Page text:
Celebrating International Women’s Day: A Look at the Women of Vogelzang Law
Every year on March 8th, women worldwide are celebrated on International Women’s Day (IWD) as we forge ahead on a mission for a gender-equal world. IWD celebrates every woman for their accomplishments and increasing visibility with an eye on bringing attention to inequality.
In 2023, IWD’s theme is #EmbraceEquality, a chance to understand the difference between equity and equality and discuss why equal opportunities aren’t enough.
Isabel Garza-Garcia, Vogelzang Law’s Operations Manager, explains why encouraging women is critical, “It is important to recognize women’s achievements and challenges they went through to get ahead in their careers to continue to inspire young women to be successful.” Lupe Maldanodo, VL’s Settlement Processing Manager, adds on, “It is an opportunity to celebrate women’s achievements while recognizing their resilience.”
We know a few things about women in the workplace, some pointing towards progress, others showing how far we have to go. Women account for 46.6% of the workforce in the U.S., a statistic still recovering from the COVID-19 pandemic. Women dominate education and health services, making up 74.8% of the workforce. Conversely, only 22% of C-suite executives are women. And a staggering 64% will face microaggressions over their careers. There is still a gender pay gap, and glass ceilings remain unshattered.
But are women in a better place today than yesterday? When it comes to the legal field, the answer is yes.
According to the American Bar Association, in 2021, women made up 38% of all lawyers, up 7% over the previous decade. The trend continues in law school, where women now outnumber men. In 2021, there were 12,800 more female students than males.
The judiciary fares even better. In 1980, there were only 36 female federal judges, compared to the 424 women on the federal bench today. Nearly one-third of all federal judges are women. In state Supreme Courts, women comprise 41% of all high-court justices.
While placing women in firm leadership roles continues to be an uphill battle, firms are making positive changes and recognizing the talent they have access to. Attorney Chloe Morrison has noticed the same thing, “The majority of attorneys have been male for much of history. However, when attending law school, the student population was pretty much an even split between men and women. I’m excited to see more and more women in the legal field as time goes on.”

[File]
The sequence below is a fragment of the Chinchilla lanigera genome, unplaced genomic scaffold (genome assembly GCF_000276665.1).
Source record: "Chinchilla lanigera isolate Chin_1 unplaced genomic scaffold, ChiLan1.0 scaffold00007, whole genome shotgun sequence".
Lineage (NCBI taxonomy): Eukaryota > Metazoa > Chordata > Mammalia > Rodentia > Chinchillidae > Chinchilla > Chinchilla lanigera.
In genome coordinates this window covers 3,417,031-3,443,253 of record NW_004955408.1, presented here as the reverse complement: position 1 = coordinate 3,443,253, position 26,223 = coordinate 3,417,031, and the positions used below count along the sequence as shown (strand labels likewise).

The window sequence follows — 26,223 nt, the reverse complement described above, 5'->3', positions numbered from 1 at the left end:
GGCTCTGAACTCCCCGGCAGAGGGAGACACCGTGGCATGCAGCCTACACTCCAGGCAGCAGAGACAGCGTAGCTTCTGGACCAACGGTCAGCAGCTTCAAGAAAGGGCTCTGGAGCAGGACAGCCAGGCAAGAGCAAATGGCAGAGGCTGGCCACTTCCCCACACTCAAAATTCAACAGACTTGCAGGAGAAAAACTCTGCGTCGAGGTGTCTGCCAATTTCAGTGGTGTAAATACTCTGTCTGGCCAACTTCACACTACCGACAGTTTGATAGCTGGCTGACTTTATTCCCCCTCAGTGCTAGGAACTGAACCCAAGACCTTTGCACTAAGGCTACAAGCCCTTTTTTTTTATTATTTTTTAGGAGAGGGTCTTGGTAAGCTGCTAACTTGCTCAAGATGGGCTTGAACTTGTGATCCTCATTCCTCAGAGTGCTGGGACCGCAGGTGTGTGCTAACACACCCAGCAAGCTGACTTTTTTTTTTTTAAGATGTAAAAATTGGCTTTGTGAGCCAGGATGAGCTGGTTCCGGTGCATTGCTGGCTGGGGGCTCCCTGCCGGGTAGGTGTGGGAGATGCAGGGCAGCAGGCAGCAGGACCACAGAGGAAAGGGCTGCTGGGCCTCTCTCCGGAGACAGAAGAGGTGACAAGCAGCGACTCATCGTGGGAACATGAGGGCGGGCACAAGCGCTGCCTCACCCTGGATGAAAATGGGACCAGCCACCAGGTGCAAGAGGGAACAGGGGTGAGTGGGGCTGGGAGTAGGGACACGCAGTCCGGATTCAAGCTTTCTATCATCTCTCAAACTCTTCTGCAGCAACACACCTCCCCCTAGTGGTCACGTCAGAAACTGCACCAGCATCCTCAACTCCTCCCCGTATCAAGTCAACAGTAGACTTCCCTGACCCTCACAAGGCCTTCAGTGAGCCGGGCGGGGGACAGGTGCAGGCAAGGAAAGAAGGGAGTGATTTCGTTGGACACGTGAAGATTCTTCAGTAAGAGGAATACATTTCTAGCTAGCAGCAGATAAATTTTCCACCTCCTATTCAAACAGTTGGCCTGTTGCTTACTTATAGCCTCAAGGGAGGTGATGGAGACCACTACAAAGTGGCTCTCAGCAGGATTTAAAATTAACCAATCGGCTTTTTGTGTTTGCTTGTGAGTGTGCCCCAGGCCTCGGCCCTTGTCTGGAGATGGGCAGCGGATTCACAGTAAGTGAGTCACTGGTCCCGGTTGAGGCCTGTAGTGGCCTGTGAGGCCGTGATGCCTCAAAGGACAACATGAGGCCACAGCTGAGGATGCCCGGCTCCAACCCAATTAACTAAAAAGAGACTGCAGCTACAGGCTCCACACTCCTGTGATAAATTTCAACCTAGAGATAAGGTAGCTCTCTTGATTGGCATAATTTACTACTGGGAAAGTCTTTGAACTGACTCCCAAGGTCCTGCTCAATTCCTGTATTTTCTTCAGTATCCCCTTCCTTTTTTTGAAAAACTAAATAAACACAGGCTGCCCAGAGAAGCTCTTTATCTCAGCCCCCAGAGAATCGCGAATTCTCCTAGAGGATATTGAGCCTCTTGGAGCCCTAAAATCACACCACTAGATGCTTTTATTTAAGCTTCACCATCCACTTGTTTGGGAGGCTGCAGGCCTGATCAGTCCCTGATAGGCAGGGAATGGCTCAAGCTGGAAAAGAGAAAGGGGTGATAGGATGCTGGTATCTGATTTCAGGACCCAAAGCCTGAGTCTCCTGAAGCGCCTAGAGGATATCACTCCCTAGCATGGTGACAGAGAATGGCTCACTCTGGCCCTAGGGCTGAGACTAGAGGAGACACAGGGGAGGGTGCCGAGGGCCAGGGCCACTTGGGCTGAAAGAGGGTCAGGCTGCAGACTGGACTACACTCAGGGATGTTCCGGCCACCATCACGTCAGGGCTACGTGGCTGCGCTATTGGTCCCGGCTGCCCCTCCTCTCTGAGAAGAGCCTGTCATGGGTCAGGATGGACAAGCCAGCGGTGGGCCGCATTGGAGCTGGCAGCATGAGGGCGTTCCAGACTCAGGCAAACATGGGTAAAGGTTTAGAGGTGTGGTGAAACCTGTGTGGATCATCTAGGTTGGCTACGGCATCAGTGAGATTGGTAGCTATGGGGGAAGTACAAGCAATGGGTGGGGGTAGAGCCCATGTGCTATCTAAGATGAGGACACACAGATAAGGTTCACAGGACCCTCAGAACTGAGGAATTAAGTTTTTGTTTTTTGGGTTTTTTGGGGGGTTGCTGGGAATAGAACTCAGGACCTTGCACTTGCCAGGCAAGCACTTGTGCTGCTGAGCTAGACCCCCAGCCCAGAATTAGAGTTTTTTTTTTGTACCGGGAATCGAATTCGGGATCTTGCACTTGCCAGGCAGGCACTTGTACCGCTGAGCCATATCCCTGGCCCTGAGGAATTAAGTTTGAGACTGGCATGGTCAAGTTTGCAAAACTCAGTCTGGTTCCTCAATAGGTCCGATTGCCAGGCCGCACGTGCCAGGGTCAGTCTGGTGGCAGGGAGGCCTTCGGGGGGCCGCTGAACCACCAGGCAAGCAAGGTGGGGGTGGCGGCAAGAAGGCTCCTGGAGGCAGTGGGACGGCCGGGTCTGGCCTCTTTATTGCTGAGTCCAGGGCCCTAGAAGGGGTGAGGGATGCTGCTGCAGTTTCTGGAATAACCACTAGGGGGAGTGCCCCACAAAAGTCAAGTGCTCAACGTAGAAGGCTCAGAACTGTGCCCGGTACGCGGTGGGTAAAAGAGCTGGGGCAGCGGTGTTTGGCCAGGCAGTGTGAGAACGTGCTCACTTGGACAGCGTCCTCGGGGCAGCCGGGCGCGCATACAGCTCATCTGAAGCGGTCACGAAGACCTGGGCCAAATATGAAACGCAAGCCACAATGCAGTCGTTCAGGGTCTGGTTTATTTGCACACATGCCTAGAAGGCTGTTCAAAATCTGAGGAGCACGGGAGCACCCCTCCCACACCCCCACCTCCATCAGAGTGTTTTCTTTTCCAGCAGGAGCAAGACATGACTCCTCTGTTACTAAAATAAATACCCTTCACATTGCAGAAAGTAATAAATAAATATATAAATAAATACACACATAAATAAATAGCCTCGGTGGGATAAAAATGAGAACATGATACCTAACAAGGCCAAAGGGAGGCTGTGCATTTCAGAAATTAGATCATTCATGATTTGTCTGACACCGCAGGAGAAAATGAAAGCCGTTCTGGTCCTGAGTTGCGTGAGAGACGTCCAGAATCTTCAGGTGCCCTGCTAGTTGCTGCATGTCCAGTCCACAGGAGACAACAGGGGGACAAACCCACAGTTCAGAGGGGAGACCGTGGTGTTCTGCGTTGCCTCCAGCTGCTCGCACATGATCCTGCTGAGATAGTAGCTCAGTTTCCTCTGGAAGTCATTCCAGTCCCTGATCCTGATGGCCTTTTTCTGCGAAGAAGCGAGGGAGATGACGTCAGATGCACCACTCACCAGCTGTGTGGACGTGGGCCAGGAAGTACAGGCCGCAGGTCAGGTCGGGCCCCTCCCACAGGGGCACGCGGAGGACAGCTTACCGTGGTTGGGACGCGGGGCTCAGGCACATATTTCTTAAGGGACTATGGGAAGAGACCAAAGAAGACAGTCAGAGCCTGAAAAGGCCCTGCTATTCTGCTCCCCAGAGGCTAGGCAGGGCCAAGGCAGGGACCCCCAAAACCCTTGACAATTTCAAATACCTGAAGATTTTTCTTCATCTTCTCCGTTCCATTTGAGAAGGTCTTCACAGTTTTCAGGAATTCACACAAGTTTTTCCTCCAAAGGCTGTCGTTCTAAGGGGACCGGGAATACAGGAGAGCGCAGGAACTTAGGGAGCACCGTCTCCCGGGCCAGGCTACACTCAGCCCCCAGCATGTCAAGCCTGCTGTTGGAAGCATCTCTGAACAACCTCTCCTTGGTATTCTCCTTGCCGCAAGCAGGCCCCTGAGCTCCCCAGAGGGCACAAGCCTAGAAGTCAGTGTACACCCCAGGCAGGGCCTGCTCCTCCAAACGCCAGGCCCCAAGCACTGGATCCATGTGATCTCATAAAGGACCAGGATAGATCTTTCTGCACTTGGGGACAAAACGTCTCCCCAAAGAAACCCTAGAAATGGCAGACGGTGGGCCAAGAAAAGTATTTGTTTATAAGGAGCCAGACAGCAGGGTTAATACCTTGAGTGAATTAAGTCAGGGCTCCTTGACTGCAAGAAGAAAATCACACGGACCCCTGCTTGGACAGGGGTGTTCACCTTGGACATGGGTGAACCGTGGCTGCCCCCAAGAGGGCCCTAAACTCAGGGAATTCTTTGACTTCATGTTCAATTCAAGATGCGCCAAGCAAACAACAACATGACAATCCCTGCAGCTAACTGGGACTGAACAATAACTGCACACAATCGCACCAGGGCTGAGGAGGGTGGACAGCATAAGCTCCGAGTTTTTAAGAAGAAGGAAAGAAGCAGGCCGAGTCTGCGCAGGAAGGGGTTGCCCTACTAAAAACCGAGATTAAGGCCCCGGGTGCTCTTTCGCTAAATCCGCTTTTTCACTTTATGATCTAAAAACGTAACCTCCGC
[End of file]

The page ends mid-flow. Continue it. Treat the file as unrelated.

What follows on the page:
How The Women of Vogelzang Law Are Making a Difference
Vogelzang Law is more than a law firm. We see beyond clients and cases to issues that don’t always cross our desks. The firm is brimming with strong, resourceful, and talented women in a variety of roles across leadership and management.
Sadie Rose leads our bankruptcy team, joined by Chloe Morrison and Rocio Herrera. This formidable team of women has an astounding 78.2% success rate on paid claims. Their dedication and hard work prove that the Notorious RBG was right. “In the words of Ruth Bader Ginsburg, ‘[w]omen belong in all places where decisions are being made,’” said Chloe, when asked what advice she would offer to young women starting out.
Caylei Vogelzang, the founder of Cancer Wellness Magazine, is integral to the success of VL’s mission to provide more than legal services to clients. She also offers them resources, education, and connections in the wider cancer community. Caylei is a staunch proponent of amplifying voices and giving people a platform to shine. She said, “The path of women through history may be generally characterized as one of resilience. This resilience may not be defined simply by a will to withstand or resist, but also to bend and move like wind or water; to find a way forward.” She has given women beaten down by their cancer diagnoses an opportunity to talk freely and share their experiences in a safe space. Her work has spotlighted women like Maria Gonzalez-Crespo and Heather Von St. James, founder of Lung Leavin’ Day.
Much of VL’s success can be attributed to Mirela Kopier and Maddie Drescher, the firm’s PR powerhouse. Mirela and Maddie are changing the way law firms are perceived in the community, showing what true caring and compassion looks like.